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Pin Prick Method

post #1 of 59
Thread Starter 
I have done this method in the past and never really happy with my results........ being able to see the lines when I fill in the image. Should I outline my design and then thin my icing out to fill it in or is it normal to see the lines when you fill in the image using the pin prick method??
post #2 of 59
Thread Starter 
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post #3 of 59
I assume you are writing about RI (?). I usually outline on wax paper; thin the icing to flow consistency and fill the design (note: I don't wait for the outline to dry else the lines are more prominent); before I 'pin prick' I lightly tap the wax paper on the table and this usually fills in the design and releases any bubbles. If any holes exist I use the pin-prick method. Usually I can't see my outline since it melds with the flow.
post #4 of 59
Thread Starter 
Sorry, I guess I didn't clarify..... I was talking about doing a pin prick transfer onto a cake. Poking the holes in your image and then rubbing it onto the cake...... outlining the image and then filling it in. I'm unsure if the icing should be thinned for the filling in process. In the past I haven't thinned my icing and you can see the lines...... you can really tell by my Homer Simpson picture below.
LL
post #5 of 59
I use the pin-prick method nearly exclusively to transfer my images. You can certainly thin down your BC to make the lines less apparent, however, I use full-strength BC to fill-in my designs and have found that if you're nice n' neat with your piping, the lines can look pretty nice as is! I've used stars sometimes to pipe and sometimes both stars and lines....but lines are easier to me! I've attached some examples of my work using this method:

BTW....your cake looks wonderful!
LL
LL
LL
LL
LL
post #6 of 59
Thread Starter 
Cammie - You're cakes look amazing as always! Maybe I just need to slow down and concentrate a little more on my work. thumbs_up.gif Thanks for your help!!
post #7 of 59
I might be really stupid in saying this.... But

Can someone please explain to me what the pin prick method is and how to do it... I see you say transfer but how does it work?
icon_redface.gif

Having a really hard time trying to stay awake here at work!
post #8 of 59
im also wondering about this methode
can anybody explain it to us please
post #9 of 59
Maybe you can try a damp paint brush to smooth out the lines? Or what about a paper towel after it has crusted?
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post #10 of 59
Thread Starter 
Pin Prick is taking a picture (coloring book page or just an image printed on a piece of paper) going over the entire picture poking holes using a straight pin. Once you are done, place the paper on top of your cake (make sure that your icing has crusted a bit) and lightly smooth it....... this will transfer the image onto your cake. Then follow your dots and outline your picture using tip 2 or 3 (even heard some use tip 1 - personally, it's too small for me so I use a 2). After you have outlined your entire picture, then fill in your design with straight lines. Check out cambo's pictures..... her work is awesome. You have to be really patient to make sure that your design looks good and not hurry like I did on my Homer cake (above). LOL!!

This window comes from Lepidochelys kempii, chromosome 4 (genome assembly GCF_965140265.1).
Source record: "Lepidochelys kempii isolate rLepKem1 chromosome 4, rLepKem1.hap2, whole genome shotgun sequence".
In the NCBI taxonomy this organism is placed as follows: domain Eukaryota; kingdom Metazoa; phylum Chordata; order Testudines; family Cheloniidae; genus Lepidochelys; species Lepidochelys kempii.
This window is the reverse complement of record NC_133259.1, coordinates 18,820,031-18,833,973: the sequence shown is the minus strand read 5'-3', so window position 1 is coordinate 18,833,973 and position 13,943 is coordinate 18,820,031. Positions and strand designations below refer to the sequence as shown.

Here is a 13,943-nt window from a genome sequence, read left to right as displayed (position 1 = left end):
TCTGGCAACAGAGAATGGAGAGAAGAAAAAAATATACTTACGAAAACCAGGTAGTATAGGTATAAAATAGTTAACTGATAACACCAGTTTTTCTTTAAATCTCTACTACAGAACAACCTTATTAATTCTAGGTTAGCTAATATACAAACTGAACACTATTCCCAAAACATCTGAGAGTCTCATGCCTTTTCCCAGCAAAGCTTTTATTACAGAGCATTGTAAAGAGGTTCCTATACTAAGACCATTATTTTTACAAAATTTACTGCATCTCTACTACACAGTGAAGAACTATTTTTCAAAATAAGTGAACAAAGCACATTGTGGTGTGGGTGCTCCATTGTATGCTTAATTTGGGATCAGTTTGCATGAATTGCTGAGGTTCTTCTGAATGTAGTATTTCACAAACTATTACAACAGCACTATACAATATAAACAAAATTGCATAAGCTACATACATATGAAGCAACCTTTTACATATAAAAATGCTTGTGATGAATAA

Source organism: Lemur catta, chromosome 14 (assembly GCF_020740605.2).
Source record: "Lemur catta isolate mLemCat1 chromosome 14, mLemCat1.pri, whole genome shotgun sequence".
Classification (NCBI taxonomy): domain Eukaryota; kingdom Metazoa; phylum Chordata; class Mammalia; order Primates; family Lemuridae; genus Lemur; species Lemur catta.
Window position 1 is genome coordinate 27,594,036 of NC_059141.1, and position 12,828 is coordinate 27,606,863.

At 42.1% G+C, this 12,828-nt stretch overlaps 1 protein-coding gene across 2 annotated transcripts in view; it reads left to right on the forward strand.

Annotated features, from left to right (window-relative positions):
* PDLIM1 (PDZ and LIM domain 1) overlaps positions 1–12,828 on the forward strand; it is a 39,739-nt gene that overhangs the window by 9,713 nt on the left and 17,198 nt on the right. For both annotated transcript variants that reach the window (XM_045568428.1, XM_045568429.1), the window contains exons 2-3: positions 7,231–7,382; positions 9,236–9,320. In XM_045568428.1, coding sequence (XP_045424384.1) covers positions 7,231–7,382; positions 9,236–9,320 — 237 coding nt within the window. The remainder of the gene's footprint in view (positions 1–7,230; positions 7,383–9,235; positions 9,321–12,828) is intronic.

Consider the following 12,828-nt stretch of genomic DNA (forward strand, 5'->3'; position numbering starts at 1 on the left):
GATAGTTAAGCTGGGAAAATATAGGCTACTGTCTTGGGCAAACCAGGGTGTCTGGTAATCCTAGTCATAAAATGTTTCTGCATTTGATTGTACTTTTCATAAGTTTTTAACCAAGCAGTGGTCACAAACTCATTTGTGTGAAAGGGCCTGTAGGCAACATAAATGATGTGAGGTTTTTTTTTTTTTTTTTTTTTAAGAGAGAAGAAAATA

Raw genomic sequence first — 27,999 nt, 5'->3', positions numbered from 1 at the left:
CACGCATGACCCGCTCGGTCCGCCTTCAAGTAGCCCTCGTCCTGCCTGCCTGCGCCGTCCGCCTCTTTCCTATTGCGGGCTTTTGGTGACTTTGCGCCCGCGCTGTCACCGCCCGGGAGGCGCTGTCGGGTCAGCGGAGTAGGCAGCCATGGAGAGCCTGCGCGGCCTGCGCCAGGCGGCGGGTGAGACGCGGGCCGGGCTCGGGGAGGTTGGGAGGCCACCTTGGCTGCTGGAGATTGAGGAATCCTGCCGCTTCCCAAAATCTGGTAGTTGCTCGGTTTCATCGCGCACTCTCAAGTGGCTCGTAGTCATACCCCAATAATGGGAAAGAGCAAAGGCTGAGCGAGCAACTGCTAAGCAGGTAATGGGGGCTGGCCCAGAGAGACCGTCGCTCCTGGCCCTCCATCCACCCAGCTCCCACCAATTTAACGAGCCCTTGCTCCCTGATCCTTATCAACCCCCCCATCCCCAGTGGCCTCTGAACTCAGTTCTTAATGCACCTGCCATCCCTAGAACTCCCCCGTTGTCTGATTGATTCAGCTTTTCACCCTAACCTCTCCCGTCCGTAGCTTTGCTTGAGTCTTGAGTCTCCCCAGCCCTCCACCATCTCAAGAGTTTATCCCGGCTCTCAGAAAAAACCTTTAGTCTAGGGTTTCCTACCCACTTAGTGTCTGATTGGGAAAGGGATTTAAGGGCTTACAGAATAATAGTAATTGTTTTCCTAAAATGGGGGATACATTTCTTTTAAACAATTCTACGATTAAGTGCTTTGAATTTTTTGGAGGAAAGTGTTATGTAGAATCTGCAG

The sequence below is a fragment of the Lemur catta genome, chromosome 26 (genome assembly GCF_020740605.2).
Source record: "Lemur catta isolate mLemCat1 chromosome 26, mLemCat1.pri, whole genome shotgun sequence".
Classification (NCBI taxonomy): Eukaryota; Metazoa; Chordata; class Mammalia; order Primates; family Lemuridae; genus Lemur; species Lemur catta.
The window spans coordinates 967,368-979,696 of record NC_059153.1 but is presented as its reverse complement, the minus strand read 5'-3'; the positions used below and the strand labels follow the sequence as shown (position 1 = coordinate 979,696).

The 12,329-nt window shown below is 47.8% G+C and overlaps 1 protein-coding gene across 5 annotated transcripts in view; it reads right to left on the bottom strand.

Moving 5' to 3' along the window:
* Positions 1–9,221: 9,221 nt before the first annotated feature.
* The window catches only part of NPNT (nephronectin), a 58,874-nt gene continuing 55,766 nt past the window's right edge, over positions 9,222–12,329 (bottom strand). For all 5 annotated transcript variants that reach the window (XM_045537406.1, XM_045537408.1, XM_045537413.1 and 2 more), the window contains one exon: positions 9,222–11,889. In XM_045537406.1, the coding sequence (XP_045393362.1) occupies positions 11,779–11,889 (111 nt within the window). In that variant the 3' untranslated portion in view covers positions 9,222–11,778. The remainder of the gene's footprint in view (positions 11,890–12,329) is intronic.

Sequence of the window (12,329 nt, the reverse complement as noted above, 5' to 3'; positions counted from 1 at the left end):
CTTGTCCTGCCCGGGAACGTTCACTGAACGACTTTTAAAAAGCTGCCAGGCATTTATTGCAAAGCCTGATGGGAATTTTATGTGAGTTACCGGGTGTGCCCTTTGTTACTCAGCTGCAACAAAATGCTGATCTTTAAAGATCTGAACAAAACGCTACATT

post #11 of 59
Tracie & Cambo - those cakes are great!!
I have always wanted to try doing this, but never been brave enough. I first read about this at the wilton site forums. Not finding enough information at the time... i thought i'll try it on my own. lol
I did it on fondant (my lumpy cake) and poked the holes straight on the cake. then just traced it w/ a black edible marker. You can sooooooo see the little holes on the cake. LOL but it was just practice.

Good to know how it's really done, i think a tutorial on this site would be great.

thanks!
Kat
post #12 of 59
This is so helpful. I too have been poking the holes through the image onto the cake. I see that you don't need to if you poke your holes in the image first and then place it on the cake. Am I following correctly?
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post #13 of 59
Yes, you're correct! I use a block of styrofoam to place my image on while poking the holes! I also use a safety pen (opened and straightened out) to poke the holes! Once you're finished poking the holes around every outline you want to transfer, it makes that "braille" affect on the back of the paper, so when you rub it gently onto your cake, you have a "braille' trail to follow with your icing! Make sure your buttercream is crusted well, and you don't want to the leave the paper template on your cake too long as it will begin to soak up the grease from the icing and will want to stick!
post #14 of 59
Is this an alternate to FBCT?
post #15 of 59
Thank you so much for posting the detailed instructions. I have been doing FBCT for years and would love to have another option!! I can't wait to try it.
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